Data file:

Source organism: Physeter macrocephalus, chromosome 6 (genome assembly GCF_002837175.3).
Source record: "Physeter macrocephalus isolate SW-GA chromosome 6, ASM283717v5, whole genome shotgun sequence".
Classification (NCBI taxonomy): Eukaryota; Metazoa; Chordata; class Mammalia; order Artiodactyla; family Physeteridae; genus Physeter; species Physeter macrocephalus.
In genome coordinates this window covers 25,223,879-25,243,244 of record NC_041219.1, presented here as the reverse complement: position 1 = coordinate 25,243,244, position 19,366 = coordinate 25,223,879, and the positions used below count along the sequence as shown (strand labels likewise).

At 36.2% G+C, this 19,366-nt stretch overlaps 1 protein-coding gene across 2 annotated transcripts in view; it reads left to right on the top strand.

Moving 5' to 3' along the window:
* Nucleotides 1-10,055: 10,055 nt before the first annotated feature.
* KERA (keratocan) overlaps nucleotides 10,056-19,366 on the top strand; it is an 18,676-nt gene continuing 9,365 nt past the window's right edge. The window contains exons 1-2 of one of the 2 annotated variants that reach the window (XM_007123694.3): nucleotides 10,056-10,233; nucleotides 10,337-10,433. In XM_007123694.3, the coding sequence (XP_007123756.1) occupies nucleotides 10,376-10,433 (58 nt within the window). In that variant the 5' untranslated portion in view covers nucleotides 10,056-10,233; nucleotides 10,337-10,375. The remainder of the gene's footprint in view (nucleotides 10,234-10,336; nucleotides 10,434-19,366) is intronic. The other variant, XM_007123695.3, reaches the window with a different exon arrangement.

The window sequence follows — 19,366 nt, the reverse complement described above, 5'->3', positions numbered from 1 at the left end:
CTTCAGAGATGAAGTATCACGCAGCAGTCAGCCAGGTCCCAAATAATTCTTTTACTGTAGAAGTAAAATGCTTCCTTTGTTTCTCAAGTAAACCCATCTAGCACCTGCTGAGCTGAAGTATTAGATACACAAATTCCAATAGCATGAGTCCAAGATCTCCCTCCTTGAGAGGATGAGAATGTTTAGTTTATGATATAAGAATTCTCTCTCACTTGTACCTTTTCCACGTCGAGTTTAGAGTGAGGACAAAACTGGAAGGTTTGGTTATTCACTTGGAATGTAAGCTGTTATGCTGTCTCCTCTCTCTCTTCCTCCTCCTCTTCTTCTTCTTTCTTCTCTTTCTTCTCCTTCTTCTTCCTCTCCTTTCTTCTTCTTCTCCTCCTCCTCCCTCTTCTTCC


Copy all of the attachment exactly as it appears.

Source organism: Physeter macrocephalus, chromosome 6 (genome assembly GCF_002837175.3).
Source record: "Physeter macrocephalus isolate SW-GA chromosome 6, ASM283717v5, whole genome shotgun sequence".
Classification (NCBI taxonomy): Eukaryota; Metazoa; Chordata; class Mammalia; order Artiodactyla; family Physeteridae; genus Physeter; species Physeter macrocephalus.
In genome coordinates this window covers 25,223,879-25,243,244 of record NC_041219.1, presented here as the reverse complement: position 1 = coordinate 25,243,244, position 19,366 = coordinate 25,223,879, and the positions used below count along the sequence as shown (strand labels likewise).

At 36.2% G+C, this 19,366-nt stretch overlaps 1 protein-coding gene across 2 annotated transcripts in view; it reads left to right on the top strand.

Moving 5' to 3' along the window:
* Nucleotides 1-10,055: 10,055 nt before the first annotated feature.
* KERA (keratocan) overlaps nucleotides 10,056-19,366 on the top strand; it is an 18,676-nt gene continuing 9,365 nt past the window's right edge. The window contains exons 1-2 of one of the 2 annotated variants that reach the window (XM_007123694.3): nucleotides 10,056-10,233; nucleotides 10,337-10,433. In XM_007123694.3, the coding sequence (XP_007123756.1) occupies nucleotides 10,376-10,433 (58 nt within the window). In that variant the 5' untranslated portion in view covers nucleotides 10,056-10,233; nucleotides 10,337-10,375. The remainder of the gene's footprint in view (nucleotides 10,234-10,336; nucleotides 10,434-19,366) is intronic. The other variant, XM_007123695.3, reaches the window with a different exon arrangement.

The window sequence follows — 19,366 nt, the reverse complement described above, 5'->3', positions numbered from 1 at the left end:
CTTCAGAGATGAAGTATCACGCAGCAGTCAGCCAGGTCCCAAATAATTCTTTTACTGTAGAAGTAAAATGCTTCCTTTGTTTCTCAAGTAAACCCATCTAGCACCTGCTGAGCTGAAGTATTAGATACACAAATTCCAATAGCATGAGTCCAAGATCTCCCTCCTTGAGAGGATGAGAATGTTTAGTTTATGATATAAGAATTCTCTCTCACTTGTACCTTTTCCACGTCGAGTTTAGAGTGAGGACAAAACTGGAAGGTTTGGTTATTCACTTGGAATGTAAGCTGTTATGCTGTCTCCTCTCTCTCTTCCTCCTCCTCTTCTTCTTCTTTCTTCTCTTTCTTCTCCTTCTTCTTCCTCTCCTTTCTTCTTCTTCTCCTCCTCCTCCCTCTTCTTCC